Can’t Be Bothered — “Do Not Disturb” and the Busy Lifestyle

Illustration by Diane Kim

Alexa Tan

Senior Staff Writer

Most students check their phones nonstop. It’s almost a defense mechanism: in most public places, people look down every few seconds to check for new messages and updates or even take their BeReals. And while it can be fun to feel connected to friends and family despite hectic schedules, phones can feel more like a distraction than an assistant.

“I’ve been staring at screens all day,” you might say.

This is the reality for most students, stuck between lectures, professional development, and extracurricular activities while trying to maintain relationships in a highly digital world. Phones feel like a necessity, with countless apps and reminders needed just to be able to participate in school, work, or spend time with friends. Being pulled in multiple directions this way, it’s no wonder phones can feel both like comfort and a vice, chaining us to productivity 24/7.

That’s where the “Do Not Disturb” button comes in.

For iPhones and many other smartphones, you can easily turn off distractions and let your contacts know with a simple swipe down. Your status can be easily shared with friends and family to let them know you’ve “disconnected” for some time to focus your attention on other things, whether that be an essay, a committee meeting, or rest. 

That simple button allows you to feel some control against information overload, plugging the incessant flow of information — at least for a little bit. You can halt all the dings, buzzes, and banners that steal your attention away. By turning it on, you’re telling people that you’re focusing on something more important. 

With the ability to let others know that you’re “focused,” it seems cooler to appear too busy to be bothered with insignificant notifications. Self-importance is not in short supply, especially in a school with students full of ambition. With everyone having a phone, that means everyone has a platform, a status, and a following. We’ve quantified almost every aspect of our existence. Notifications and how much you’re bombarded with them are just another measure of that.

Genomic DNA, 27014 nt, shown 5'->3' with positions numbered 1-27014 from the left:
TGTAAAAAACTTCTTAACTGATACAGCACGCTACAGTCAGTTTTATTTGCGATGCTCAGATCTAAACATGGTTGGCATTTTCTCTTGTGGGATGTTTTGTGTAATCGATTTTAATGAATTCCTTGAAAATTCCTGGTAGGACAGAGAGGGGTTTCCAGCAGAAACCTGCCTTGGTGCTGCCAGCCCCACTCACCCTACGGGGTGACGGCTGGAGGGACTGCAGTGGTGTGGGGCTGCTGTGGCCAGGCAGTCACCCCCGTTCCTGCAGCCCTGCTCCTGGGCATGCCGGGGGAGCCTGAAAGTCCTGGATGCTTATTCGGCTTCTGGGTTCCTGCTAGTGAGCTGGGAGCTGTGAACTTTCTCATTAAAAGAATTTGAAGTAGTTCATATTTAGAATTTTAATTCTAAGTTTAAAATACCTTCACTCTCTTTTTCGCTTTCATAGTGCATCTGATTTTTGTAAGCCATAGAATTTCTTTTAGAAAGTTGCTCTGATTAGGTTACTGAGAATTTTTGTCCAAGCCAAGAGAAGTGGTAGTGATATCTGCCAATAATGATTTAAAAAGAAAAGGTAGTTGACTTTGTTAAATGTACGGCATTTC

After all, there’s always something vying for our attention, often for profit. 

Clickbait headlines, endless advertisements, and marketing ploys everywhere can make staying connected — via our phones — a chore. And with nothing but turmoil, inequality, and violence being reported on, it’s no wonder so many of us feel a sense of dread.

Our phone’s notifications can be overwhelming, and while they’ve come a long way in making our lives better, the problems they bring are concerning. After all, our devices can be vices of distraction by finding an “out” from doing tedious work simply by looking over at our screens. With no separation from work and rest, phones keep us plugged in, often to our detriment. 

Do Not Disturb may feel like a one-stop defense against this, but the dread of not knowing can be consuming. The radio silence may feel like a comfort, but once we sit down to do work, our minds might wander to what might be happening. The selfies, tweets, emails, posts, reminders — all the things that take our attention away still occupy a space in our minds even when they aren’t there. 

There’s a byproduct of that anxiety: phantom vibrations, the false sensation that your phone is vibrating. It’s evidence that phones fundamentally change how we’re wired — and not for the better. That bad habit of always reaching in your pocket to glance at a notification might not just be an attention issue. It could very well be a sign of obsession.

Do Not Disturb feels like a bandaid for a much bigger problem, a fundamental one that got us to the point where we need our phones to stop doing what they’re designed to do: connect people. Is that connection a burden or just a mild annoyance? That’s up to you, the user.

Attention isn’t infinite, and the space in our minds remaining after all the other things life throws at us is precious. It’s where doom-scrolling can easily kick in, with companies making millions off of your search for distraction. When we value the time we spend disconnected, taking a break from screens may actually feel like a break. 

But, most of us can’t be bothered to.